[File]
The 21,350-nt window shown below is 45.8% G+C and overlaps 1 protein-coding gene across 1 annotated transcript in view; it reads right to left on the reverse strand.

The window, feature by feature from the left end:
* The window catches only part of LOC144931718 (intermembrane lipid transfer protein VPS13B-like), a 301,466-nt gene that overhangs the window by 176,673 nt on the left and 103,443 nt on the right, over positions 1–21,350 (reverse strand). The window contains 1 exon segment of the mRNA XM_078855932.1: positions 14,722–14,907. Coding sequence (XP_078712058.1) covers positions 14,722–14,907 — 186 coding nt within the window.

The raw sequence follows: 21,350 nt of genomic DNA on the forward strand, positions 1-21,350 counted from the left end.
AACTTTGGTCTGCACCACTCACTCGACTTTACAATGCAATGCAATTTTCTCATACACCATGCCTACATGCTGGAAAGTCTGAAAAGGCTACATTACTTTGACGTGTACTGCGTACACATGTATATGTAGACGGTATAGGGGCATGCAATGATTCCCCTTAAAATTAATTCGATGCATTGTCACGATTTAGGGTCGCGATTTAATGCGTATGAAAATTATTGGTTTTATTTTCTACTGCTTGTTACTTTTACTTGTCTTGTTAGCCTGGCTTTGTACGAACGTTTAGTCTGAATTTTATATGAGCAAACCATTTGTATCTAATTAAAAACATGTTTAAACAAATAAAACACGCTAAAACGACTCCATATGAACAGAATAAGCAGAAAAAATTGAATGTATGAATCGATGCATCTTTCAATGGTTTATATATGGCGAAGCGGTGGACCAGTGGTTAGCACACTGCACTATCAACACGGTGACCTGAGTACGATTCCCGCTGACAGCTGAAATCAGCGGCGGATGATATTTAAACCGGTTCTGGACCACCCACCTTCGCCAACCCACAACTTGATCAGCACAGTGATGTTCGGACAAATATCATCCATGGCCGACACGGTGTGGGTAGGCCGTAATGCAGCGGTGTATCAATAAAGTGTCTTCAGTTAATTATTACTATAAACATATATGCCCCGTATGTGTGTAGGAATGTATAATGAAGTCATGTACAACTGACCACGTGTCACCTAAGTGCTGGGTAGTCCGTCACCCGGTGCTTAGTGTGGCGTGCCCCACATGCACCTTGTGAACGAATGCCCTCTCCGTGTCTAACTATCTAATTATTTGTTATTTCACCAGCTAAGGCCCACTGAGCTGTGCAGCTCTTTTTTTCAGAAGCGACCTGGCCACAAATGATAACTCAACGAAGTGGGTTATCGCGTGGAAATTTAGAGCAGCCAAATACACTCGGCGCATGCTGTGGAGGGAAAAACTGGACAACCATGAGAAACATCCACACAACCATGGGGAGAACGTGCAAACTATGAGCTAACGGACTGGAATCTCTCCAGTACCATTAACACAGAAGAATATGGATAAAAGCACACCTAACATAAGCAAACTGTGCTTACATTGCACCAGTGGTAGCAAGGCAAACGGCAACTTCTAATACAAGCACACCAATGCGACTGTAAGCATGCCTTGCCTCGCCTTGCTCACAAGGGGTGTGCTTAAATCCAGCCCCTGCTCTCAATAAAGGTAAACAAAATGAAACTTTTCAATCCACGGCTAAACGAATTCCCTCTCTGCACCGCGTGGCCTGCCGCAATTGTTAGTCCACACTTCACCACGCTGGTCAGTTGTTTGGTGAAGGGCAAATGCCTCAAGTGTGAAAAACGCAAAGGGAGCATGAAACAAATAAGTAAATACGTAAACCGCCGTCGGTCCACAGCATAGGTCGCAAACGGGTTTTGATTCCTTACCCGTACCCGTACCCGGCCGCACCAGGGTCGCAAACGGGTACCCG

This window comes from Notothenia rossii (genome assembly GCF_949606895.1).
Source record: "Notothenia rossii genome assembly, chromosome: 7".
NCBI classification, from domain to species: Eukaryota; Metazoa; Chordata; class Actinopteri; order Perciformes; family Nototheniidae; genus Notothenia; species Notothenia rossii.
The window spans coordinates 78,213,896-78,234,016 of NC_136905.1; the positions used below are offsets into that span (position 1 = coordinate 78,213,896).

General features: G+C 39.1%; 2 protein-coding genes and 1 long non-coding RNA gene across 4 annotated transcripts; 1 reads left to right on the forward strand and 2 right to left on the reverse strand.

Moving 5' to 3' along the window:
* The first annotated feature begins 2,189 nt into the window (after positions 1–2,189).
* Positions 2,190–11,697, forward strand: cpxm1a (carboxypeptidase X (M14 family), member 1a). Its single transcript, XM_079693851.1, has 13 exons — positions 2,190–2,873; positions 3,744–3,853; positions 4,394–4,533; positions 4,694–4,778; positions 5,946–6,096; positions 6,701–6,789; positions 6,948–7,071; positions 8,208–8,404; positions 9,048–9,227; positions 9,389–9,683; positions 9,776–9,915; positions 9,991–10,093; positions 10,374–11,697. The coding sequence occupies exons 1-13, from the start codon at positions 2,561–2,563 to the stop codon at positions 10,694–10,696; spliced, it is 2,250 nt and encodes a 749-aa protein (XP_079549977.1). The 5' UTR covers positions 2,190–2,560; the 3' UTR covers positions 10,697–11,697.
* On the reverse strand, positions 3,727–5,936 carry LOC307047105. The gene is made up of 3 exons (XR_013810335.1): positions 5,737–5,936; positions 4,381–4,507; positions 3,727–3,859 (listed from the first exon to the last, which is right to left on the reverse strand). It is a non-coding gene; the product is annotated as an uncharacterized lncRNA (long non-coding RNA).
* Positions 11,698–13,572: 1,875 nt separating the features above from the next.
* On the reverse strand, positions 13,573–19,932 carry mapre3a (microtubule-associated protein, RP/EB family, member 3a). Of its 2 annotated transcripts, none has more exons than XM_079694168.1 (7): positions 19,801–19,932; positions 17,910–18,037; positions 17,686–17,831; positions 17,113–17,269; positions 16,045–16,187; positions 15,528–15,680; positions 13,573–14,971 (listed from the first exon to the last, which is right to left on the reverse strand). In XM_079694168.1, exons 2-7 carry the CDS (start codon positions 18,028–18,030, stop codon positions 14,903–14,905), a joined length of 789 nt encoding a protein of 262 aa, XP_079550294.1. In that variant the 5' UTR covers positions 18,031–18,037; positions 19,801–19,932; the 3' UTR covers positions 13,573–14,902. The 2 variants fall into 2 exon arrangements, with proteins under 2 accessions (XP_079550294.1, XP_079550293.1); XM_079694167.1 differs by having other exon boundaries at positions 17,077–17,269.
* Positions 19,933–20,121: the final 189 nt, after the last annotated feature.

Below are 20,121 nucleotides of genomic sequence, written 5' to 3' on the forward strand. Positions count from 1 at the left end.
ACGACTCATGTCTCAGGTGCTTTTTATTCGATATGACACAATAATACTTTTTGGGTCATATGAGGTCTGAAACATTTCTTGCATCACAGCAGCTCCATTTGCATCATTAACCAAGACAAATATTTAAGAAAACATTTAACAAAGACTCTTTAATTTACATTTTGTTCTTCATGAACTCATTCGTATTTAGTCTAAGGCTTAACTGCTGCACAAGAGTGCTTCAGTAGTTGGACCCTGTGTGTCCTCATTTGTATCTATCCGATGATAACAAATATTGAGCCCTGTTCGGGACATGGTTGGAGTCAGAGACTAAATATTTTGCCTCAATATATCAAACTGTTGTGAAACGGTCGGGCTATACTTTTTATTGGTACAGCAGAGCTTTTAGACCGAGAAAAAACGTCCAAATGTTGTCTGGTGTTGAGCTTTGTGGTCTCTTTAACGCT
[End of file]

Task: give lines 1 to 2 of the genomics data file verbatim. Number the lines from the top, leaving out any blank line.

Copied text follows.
The 21,350-nt window shown below is 45.8% G+C and overlaps 1 protein-coding gene across 1 annotated transcript in view; it reads right to left on the reverse strand.

The window, feature by feature from the left end: